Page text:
So it just goes to show that with a bit of persistence and effort, good community stuff can happen.

On to the next project.

Andrew Dickinson

Andrew Dickinson

I'm a long term resident of Croydon and I'm lucky to live and work in the borough. As a schoolboy my proudest moments were playing representative football for Croydon where I would fight tooth and nail to win for the borough and contribute towards its sporting reputation. For 18 years I worked up in London and became distanced from the town. Now I've re-engaged with the place over the last 20 years and feel frustrated in finding a way to vent my passion for Croydon (as I'm too old to play football) so I'm always on the lookout for any new initiatives to bring positivity to the place. I live on Bramley Hill with my lovely family and I have an allotment locally. I'm a keen amateur in gardening, environmentalism, permaculture, photography and website design. I'm an oyster mushroom farmer, run a social enterprise called Green Croydon, I'm part of the Croydon Fairtrade steering group, part of the Croydon ReUse Organisation, current chair of Croydon Transition Town and a community gardener; I'm on the borough Food Programme, Parks and Social Enterprise steering groups and a community apple presser. I currently work for the council as an officer creating and promoting community events in the beautiful Wandle Park. I put on the Croydon Environmental Fair each year and the Summer of Love theme and festival was something I dreamed up. I inspired the 'I would make Croydon better by' theme. There's also the Give and Take events in Surrey Street. I started the monthly Arts, Crafts and Vintage market in Exchange Square. Formerly I was a Turf Projects trustee, a Croydon Radio presenter and part of the Old Town business association.Between all this, I write the occasional article for the Citizen. I support local artists and local musicians by enabling the space for them to create I also support local independent journalism.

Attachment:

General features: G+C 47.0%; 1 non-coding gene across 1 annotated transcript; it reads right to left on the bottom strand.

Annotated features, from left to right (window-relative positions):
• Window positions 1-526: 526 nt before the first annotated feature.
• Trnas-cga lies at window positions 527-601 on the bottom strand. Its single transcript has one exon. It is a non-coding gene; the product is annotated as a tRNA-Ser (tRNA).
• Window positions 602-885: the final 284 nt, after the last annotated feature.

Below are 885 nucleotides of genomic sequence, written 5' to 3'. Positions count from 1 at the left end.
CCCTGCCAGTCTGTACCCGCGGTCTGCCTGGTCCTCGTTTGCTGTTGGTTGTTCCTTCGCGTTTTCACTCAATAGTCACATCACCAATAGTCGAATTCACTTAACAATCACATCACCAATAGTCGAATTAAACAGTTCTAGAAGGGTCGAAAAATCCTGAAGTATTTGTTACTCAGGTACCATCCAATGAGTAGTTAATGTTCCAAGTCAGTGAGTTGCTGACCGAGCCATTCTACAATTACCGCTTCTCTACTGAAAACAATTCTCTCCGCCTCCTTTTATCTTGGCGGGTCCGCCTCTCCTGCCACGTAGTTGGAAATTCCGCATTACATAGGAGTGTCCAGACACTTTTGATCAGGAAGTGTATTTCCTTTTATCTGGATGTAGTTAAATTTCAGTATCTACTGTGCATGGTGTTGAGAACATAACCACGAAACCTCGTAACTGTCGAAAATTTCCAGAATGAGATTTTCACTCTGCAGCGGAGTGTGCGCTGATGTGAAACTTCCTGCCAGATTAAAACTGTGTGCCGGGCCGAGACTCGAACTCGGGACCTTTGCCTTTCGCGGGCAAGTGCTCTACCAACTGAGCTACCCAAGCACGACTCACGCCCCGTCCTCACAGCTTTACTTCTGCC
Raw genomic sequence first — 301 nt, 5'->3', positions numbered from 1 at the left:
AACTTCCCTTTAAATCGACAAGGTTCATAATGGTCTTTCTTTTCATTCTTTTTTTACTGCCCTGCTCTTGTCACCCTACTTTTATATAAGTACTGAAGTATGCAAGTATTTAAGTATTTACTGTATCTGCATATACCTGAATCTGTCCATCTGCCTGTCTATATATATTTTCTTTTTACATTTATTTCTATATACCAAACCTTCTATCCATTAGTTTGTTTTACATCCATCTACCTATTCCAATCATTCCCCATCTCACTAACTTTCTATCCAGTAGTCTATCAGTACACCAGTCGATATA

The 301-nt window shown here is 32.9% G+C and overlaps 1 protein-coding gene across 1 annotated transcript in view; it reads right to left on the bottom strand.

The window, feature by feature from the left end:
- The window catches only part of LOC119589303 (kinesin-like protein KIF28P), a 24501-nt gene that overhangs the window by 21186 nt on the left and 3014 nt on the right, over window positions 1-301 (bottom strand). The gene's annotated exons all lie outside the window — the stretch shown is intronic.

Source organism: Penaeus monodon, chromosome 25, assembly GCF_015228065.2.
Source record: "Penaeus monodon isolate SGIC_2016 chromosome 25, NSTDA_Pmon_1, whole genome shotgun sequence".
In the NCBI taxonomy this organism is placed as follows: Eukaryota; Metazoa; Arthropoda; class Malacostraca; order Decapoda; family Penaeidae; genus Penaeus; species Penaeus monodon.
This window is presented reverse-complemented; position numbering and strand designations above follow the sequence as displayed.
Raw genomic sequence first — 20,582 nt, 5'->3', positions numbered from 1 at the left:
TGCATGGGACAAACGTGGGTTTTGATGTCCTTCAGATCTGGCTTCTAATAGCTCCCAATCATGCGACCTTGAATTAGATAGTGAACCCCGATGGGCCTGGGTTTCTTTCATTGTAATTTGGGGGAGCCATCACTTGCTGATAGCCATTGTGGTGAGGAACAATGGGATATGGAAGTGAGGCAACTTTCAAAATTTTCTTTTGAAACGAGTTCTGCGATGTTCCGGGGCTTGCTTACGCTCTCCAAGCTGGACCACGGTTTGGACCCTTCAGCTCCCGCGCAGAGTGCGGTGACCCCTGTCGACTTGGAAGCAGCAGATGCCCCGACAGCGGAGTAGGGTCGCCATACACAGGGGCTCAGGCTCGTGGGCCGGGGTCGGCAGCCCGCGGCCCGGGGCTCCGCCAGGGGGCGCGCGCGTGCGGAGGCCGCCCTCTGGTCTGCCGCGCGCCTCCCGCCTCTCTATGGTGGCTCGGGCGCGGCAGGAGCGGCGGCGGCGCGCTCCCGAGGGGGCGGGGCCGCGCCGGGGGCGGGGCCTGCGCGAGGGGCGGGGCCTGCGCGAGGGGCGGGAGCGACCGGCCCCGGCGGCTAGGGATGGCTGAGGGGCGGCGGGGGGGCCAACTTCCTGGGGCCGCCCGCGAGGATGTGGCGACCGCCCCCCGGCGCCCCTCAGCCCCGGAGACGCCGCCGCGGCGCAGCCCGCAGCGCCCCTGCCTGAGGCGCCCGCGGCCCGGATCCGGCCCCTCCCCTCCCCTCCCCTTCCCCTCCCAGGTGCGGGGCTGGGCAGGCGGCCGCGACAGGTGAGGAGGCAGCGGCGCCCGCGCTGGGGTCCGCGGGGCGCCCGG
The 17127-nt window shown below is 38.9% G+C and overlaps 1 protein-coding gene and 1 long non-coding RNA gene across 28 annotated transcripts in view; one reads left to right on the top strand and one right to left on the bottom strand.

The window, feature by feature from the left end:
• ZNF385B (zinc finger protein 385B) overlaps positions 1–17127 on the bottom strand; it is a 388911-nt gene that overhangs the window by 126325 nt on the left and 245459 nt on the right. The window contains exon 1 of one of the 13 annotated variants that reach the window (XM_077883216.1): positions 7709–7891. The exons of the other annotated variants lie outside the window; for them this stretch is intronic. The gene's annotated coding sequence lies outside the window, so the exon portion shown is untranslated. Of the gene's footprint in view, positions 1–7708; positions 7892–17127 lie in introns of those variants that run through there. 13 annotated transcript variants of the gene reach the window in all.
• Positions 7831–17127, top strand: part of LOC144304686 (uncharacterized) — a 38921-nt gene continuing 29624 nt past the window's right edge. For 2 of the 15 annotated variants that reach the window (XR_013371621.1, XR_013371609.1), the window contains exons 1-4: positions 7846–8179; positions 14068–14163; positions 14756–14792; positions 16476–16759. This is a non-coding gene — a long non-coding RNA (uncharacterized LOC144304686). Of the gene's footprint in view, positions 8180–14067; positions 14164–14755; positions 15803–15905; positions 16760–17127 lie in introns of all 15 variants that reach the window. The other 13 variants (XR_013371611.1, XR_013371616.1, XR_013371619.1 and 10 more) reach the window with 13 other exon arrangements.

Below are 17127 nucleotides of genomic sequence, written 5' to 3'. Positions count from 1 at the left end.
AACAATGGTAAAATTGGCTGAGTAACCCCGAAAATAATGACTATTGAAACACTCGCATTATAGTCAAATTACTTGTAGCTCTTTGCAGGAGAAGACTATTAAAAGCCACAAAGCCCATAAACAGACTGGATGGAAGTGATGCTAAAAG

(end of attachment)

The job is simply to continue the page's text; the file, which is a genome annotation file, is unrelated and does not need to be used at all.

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    You always do ‘good community stuff’ …… Well done and keep going – thanks :-)

    • Andrew Dickinson

      Thanks Grace. You were an early inspiration. Pre-household recycling I seem to remember.

  • Helen Toomey

    It would be great to know who to GIVE serviceable bike parts to, I hear about East London projects, but that’s too far to schlep to, and bloggers only bleat on about bike deaths, never how to have a critical mass of riders.

    • Andrew Dickinson

      Hi Helen. Feel free to pass them on to me and I’ll see that they go to a good home.

      • Helen Toomey

        Sorry for delay, Andrew, been off line, but if you have a “depot,” I have things like a few bike racks, ok 24 inch and 26 inch wheels+tyres, reflectors etc. to get rid of/drop round, maybe could part with a bike or two. I happen to know that Wheels for Wellbeing are just binning bikes/stuff and have no mechanics recruited, tragic! The Nextdoor website seems to have local freeloaders wanting bikes for nought! I regret I did not hear before about your work.

        • Andrew Dickinson

          Sure. we have a depot at Reeves Corner. Friday pm is the best time to drop stuff in.

          • Helen Toomey

            Andrew, it won’t be tomorrow, but Fri 13th onwards I’ll drop off wheels/tyres etc.

          • Andrew Dickinson

            ok. thanks very much. any rough idea of time?

  • Helen Toomey

    Andrew, Please tell me a time to be at R Corner on Fri 13th, but not via this awful system, no wonder it has a Latin name! Carrier pigeons or tortoises would be quicker, and you didn’t get my email last week on your Green Croydon website. I have just got a failure notice contacting you via your Council email. This website is an utter joke to communicate by, Grace Onions has my email addresses, so can we communicate that way?